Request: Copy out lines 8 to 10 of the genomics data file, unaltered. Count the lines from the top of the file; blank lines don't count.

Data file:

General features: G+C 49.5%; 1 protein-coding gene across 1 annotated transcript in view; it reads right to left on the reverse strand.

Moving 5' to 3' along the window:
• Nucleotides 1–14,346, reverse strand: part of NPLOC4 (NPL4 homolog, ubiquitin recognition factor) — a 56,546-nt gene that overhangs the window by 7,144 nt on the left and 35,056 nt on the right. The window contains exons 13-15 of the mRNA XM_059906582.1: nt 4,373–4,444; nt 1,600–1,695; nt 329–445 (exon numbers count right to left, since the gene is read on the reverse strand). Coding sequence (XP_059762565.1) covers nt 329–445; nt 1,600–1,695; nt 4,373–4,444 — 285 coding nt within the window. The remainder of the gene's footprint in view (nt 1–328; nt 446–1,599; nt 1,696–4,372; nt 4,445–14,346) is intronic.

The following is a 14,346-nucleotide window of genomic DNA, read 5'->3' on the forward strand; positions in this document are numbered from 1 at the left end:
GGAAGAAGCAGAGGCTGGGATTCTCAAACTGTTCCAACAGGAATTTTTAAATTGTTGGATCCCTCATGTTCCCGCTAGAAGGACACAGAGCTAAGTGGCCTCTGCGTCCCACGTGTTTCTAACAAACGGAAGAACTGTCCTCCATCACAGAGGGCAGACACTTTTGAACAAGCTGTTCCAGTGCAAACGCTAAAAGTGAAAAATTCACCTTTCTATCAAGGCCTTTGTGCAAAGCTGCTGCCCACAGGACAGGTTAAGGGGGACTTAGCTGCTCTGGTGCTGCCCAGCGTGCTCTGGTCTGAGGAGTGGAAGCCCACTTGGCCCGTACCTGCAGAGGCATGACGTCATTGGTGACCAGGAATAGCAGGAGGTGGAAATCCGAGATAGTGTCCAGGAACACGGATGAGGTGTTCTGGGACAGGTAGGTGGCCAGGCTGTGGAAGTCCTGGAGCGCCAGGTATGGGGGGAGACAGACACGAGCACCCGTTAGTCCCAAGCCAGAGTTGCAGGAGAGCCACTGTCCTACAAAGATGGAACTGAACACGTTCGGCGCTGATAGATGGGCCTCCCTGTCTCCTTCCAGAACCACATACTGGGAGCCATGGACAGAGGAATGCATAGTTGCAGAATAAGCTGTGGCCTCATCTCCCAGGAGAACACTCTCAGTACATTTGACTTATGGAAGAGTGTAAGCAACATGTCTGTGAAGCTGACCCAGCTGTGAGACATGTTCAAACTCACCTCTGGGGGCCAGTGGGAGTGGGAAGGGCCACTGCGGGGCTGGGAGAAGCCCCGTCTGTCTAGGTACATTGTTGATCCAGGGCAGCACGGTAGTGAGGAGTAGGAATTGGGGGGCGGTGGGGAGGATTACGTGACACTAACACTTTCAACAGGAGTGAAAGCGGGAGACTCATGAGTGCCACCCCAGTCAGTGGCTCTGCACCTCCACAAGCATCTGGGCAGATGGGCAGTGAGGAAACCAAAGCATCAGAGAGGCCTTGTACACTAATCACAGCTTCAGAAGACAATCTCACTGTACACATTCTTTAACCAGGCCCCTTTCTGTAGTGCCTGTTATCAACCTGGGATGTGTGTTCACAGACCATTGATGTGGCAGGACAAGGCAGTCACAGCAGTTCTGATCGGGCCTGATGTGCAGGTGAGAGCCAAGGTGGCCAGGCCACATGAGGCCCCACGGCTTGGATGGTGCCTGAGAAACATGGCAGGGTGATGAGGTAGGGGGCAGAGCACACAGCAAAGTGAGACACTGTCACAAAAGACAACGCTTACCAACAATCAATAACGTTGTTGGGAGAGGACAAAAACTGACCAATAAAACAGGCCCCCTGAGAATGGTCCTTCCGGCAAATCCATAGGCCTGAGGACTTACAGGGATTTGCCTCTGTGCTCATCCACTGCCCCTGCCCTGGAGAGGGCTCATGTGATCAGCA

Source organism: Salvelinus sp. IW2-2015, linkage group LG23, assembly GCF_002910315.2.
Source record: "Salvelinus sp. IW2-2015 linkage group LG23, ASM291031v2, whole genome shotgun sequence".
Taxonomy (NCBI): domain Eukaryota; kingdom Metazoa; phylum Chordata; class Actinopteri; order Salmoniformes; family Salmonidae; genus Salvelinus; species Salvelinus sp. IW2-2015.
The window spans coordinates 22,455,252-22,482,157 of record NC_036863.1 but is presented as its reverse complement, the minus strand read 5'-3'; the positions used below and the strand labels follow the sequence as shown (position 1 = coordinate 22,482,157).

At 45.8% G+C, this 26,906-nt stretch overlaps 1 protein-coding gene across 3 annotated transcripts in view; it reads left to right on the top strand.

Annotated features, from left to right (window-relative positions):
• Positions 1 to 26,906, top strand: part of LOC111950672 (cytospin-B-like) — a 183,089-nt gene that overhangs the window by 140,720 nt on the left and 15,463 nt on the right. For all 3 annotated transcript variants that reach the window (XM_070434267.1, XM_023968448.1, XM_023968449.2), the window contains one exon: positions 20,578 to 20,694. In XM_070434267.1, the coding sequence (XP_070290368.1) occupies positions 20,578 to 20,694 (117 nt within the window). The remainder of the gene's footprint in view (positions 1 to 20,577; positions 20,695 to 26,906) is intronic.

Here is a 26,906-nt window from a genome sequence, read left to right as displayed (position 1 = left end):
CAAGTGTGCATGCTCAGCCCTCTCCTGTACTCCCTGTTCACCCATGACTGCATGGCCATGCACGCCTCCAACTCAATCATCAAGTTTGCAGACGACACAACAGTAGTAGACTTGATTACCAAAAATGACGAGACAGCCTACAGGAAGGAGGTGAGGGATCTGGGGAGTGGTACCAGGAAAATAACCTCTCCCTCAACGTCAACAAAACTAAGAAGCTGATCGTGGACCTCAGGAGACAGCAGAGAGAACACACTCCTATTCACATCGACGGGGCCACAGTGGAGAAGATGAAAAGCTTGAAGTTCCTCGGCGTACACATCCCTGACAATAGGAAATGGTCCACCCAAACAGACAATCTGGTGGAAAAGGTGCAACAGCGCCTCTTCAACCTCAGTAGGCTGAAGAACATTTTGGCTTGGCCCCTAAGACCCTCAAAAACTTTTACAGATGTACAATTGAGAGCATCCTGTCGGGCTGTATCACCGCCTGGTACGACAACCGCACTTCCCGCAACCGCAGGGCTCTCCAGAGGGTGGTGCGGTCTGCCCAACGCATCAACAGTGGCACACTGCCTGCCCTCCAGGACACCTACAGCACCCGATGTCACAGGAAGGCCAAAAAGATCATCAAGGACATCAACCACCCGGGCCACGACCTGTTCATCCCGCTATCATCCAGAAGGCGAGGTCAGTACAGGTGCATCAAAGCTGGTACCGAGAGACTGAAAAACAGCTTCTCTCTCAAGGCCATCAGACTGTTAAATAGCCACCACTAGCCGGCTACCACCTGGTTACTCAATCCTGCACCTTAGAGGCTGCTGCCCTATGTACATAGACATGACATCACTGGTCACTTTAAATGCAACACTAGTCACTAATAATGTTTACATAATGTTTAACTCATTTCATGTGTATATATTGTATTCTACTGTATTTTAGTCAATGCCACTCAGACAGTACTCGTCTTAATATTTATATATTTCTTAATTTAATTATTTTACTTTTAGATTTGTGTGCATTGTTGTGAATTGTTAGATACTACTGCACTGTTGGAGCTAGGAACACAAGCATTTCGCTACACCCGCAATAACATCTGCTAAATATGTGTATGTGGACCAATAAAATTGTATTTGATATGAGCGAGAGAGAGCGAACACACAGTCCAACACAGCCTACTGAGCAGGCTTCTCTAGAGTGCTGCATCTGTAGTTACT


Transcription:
Taxonomy (NCBI): domain Eukaryota; kingdom Metazoa; phylum Chordata; class Actinopteri; order Salmoniformes; family Salmonidae; genus Salvelinus; species Salvelinus sp. IW2-2015.
The window spans coordinates 22,455,252-22,482,157 of record NC_036863.1 but is presented as its reverse complement, the minus strand read 5'-3'; the positions used below and the strand labels follow the sequence as shown (position 1 = coordinate 22,482,157).

At 45.8% G+C, this 26,906-nt stretch overlaps 1 protein-coding gene across 3 annotated transcripts in view; it reads left to right on the top strand.